Targa Resources Partners' Management Presents at Barclays Capital 2012 High Yield Bond and Syndicated Loan Conference (Transcript)

| About: Targa Resources (NGLS)

Targa Resources Partners LP (NYSE:NGLS)

Barclays Capital 2012 High Yield Bond and Syndicated Loan Conference

March 27, 2012 15:30 PM ET


Jeffrey J. McParland - President, Finance and Administration

Matthew J. Meloy - SVP, Chief Financial Officer and Treasurer


Gary Stromberg - Barclays Capital, Research Division

Gary Stromberg - Barclays Capital, Research Division

Okay. Why don’t we get started? Thank you for hanging around for the last presentation of the day. We have Targa Resources Partners here to present and Jeff McParland, who is the President, and Matt Meloy, the CFO, is here.

Jeff McParland

Thanks, Gary. Thanks everybody for sticking around, so we have more than just bankers in the room with us for the wrap-up here. I’m Jeff McParland. I’m going to do the overview piece of this and then turn it over to Matt for a closer look at some of our businesses. For those of you who may not be familiar with Targa, we’re a natural gas midstream Company.

We operate in two divisions in the natural gas – in the midstream natural gas space. The first is gathering and processing, where we serve producers, handle their natural gas production process to extract the natural gas liquids, send the gas – the residue gas to the pipeline systems and the natural gas liquids, then go as a mix stream down generally to the Mont Belvieu area, where we also have our logistics and marketing asset concentration. That’s our second piece where we fractionate that is separate the natural gas liquids into the constituents ethane, propane, and so on and then deliver those products to markets. We are one of the few midstream companies that has a substantial presence in each of these areas, gathering and processing and NGL logistics.

Simplified corporate structure here, we have two public companies now with the IPO of Targa Resources Corp in 2010 that was the end game for Warburg Pincus a private equity sponsor. They still have an ownership interest, but we’re no longer controlled by Warburg and they’ve been monetizing their position since the time of the IPO.

The Targa Resources Corp is a holding Company, its sole assets are the general partner interest, the Ides and some of the LP units of the partnership. Targa Resources Partners has been public since 2007. It’s a master limited partnership, approximately 84% owned by the public. All of our businesses are now at the partnership and Matt will walk you through a description of those, we show them here grouped according to our two divisions and four reporting segments.

The partnership is also the issuer of our senior notes with approximately 1.4 billion face value of double BB Ba3 notes outstanding. We’ve got little market cap data here on the equity side. On the left we have the partnership of about 3.8 billion equity market cap, 5.3 total on a standalone basis, Targa Resources Corp is 1.9 billion. If you eliminate the equity owned by the parent, the consolidated enterprise value is approximately $6.8 billion.

The price performance of both Companies here is shown on the bottom relative to a couple of indices, reflects the strong industry fundamentals that we have around our businesses and the solid position that we have for growing our assets in that environment. We will talk more about that.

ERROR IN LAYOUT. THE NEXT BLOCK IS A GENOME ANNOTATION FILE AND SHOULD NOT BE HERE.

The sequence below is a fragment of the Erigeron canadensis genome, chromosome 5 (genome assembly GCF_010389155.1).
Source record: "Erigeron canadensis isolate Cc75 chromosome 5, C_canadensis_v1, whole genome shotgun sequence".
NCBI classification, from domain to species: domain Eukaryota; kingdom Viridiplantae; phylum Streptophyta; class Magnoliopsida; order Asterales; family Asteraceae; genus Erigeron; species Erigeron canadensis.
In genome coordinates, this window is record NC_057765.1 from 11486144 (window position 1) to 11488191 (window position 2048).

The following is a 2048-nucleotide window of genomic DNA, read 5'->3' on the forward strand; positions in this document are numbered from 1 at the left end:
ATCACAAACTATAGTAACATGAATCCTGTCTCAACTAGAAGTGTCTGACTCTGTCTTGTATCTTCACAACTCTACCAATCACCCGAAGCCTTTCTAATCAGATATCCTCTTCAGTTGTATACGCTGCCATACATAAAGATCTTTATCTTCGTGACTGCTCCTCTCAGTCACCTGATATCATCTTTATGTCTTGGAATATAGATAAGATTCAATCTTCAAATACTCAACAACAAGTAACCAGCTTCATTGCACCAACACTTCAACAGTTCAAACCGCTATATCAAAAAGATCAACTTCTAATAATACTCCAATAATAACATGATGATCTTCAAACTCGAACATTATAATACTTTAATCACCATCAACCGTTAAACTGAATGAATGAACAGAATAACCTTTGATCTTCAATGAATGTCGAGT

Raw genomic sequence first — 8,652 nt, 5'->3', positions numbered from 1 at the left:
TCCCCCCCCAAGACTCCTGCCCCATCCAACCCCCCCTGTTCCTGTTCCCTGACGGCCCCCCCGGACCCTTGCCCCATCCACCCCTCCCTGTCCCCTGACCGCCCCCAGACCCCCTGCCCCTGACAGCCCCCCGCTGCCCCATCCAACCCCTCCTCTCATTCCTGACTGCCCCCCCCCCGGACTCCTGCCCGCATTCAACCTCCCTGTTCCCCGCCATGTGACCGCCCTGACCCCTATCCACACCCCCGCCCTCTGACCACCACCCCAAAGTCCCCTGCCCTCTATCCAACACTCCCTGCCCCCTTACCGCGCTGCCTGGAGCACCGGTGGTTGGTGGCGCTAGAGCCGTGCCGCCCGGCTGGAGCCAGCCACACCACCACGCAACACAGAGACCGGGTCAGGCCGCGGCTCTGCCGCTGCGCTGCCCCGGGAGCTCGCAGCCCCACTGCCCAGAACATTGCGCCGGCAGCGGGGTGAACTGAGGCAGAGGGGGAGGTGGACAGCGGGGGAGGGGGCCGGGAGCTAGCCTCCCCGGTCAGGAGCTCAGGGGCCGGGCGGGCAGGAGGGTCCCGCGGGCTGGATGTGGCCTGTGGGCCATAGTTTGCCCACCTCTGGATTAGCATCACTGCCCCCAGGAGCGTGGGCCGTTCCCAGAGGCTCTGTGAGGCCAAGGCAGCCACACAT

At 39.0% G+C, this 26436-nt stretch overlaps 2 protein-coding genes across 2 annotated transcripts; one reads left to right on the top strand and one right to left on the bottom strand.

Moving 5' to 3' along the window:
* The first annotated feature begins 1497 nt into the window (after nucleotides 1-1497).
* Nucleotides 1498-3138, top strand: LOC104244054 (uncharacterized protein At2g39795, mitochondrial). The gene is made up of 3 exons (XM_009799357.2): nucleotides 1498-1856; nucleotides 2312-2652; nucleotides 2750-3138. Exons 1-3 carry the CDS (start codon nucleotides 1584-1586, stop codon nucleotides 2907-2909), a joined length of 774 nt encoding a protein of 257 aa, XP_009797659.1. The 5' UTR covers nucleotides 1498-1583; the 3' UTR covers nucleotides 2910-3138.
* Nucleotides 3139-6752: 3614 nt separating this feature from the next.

The Targa story has really been execution and growth. The industry dynamics that are feeding our businesses and driving volume growth are twofold. First, we have an incredible activity on the exploration and production side as the shale technologies are being deployed in places like the Permian Basin, to increase oil production. We’re seeing volume increases throughout many of our businesses. But more importantly that volume increase on the gathering and processing side drives volume increases in natural gas liquids, which as I mentioned earlier all liquids essentially go to Belvieu over the second largest player. Those dynamics are driving volume growth and investment opportunities for us to cross our business.

We put $300 million of growth capital in service in 2011. We have a $1 billion in 2012 and 2013 of projects underway now that we’re coming online in that timeframe. That provides clear visibility to EBITDA growth for the enterprise.

We manage our growth with discipline and we’re very well positioned for that growth as we stand today. We did a couple of financings in January and so we stand at 2.8 times debt-to-EBITDA pro forma for those financings and have $1.1 billion of liquidity.

That track record of disciplined financial management and execution around our growth gives us very good ratings momentum. We had upgrades from both agencies over the last 12 months and as a scale of the Company continues that’s certainly something we would look forward to over the next couple of years. And importantly the visibility of our growth projects allows us to have clarity on what we see is – as a growth in EBITDA for the enterprise and distribution growth of 10% to 15% for the partnership for 2012.

Capital formation, this slide shows on the up right about $3 billion of investment in expansion and acquisitions and dropdowns at partnership since its formation in 2007. Our target is about a 50/50 mix of debt and equity and we show the funding for those growth investments on the bottom. The red line represents the cumulative run rate and that number tags out at about 55% on the conservative side of our 50/50 target.